west

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East is East and West is West (and never the twain shall meet)

proverb Said of two things are too different to ever be agreeable or harmonious. The phrase comes from a Rudyard Kipling poem. If you learn young that East is East and West is West, you won't waste time trying to convert people to your views.
See also: and, east, never, shall, twain, west

East or West, home's best

proverb Home is the best or most ideal place to be, regardless of its physical location. No matter how exhilarating my travels are, I'm always thrilled to come home. East or West, home's best.
See also: east

East, West, home's best

proverb Home is the best or most ideal place to be, regardless of its physical location. No matter how exhilarating my travels are, I'm always thrilled to come home. East, West, home's best.

go west

1. Of a person, to die. When I go west, I don't want any elaborate funeral services in my honor, OK?
2. Of a machine, to stop working. Can you get a new coffee pot while you're at the mall? Ours has finally gone west.
See also: go, west

knock galley-west

slang To put into a state of chaos or unconsciousness. Primarily heard in US. I got knocked galley-west by that last punch—where am I? Any time my mother visits, my life gets knocked galley-west!
See also: knock

out West

In the western part, portion, or region of a country. I'm going to spend Christmas out West with my parents. With the rents in Dublin getting so high, many people are seeking cheaper accommodation out West.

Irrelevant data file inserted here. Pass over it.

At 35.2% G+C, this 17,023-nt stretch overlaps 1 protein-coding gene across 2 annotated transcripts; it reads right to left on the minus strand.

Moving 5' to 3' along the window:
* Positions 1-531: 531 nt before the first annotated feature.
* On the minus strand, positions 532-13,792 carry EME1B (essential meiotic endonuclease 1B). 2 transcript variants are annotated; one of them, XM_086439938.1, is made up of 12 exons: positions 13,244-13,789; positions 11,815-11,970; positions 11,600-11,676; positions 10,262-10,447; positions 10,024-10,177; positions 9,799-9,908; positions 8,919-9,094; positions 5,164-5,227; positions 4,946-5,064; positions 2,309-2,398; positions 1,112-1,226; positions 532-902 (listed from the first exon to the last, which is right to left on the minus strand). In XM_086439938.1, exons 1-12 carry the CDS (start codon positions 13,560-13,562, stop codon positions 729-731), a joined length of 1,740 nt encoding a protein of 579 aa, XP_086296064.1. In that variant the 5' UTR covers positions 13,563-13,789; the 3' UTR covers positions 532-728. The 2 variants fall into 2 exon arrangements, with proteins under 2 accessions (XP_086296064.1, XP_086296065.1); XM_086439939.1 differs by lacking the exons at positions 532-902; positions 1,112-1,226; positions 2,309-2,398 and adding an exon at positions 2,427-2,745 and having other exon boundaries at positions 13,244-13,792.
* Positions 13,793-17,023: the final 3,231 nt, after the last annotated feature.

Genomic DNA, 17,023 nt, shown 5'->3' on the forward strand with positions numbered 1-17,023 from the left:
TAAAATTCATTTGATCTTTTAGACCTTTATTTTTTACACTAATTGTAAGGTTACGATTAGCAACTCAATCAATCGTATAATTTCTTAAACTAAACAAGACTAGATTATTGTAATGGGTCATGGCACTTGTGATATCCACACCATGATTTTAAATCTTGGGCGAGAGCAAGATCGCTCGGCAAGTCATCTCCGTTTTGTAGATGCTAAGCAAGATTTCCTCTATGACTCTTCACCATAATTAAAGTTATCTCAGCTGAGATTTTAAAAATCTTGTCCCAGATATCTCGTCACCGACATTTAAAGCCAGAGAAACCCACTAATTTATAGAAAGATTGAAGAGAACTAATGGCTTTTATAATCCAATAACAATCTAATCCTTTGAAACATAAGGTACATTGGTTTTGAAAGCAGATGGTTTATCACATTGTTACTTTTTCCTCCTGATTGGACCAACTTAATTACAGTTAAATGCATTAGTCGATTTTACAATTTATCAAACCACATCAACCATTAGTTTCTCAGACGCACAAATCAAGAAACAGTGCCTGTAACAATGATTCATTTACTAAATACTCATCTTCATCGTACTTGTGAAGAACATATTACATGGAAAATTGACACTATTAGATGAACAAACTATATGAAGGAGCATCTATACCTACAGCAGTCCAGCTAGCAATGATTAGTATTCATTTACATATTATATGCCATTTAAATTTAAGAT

See also: out, west
Farlex Dictionary of Idioms. © 2015 Farlex, Inc, all rights reserved.

East is East and West is West (and never the twain shall meet).

Prov. Two things are so different that they can never come together or agree. (From Rud-yard Kipling's poem, "The Ballad of East and West.") I had hoped that Andrew and I could be friends in spite of our political differences. But, in our case, I'm afraid that East is East and West is West.
See also: and, east, west

East, west, home's best.

 and East or west, home is best.
Prov. Home is the best place to be no matter where it is. You may think that traveling all the time is fun, but eventually you'll discover that east or west, home is best.

out West

in the western part of the United States. We lived out West for nearly ten years. Do they really ride horses out West?
See also: out, west
McGraw-Hill Dictionary of American Idioms and Phrasal Verbs. © 2002 by The McGraw-Hill Companies, Inc.

go west

Die, as in He declared he wasn't ready to go west just yet. This expression has been ascribed to a Native American legend that a dying man goes to meet the setting sun. However, it was first recorded in a poem of the early 1300s: "Women and many a willful man, As wind and water have gone west."
See also: go, west
The American Heritage® Dictionary of Idioms by Christine Ammer. Copyright © 2003, 1997 by The Christine Ammer 1992 Trust. Published by Houghton Mifflin Harcourt Publishing Company. All rights reserved.

go west

OLD-FASHIONED
1. When someone goes west, they die. When he went west, he wanted to be remembered.
2. When something goes west, it stops existing or working. His hopes of a professional singing career went west long ago. Note: The sun `goes west' when it sinks below the horizon in the west at the end of the day. The comparison between going west and dying has been used in many different languages and cultures for many centuries. For example, people sometimes associate this expression with Native Americans, who used to say that a dying person went west to meet the sinking sun.
See also: go, west
Collins COBUILD Idioms Dictionary, 3rd ed. © HarperCollins Publishers 2012

go west

be killed or lost; meet with disaster. British informal
The image here is of the sun setting in the west at the end of the day.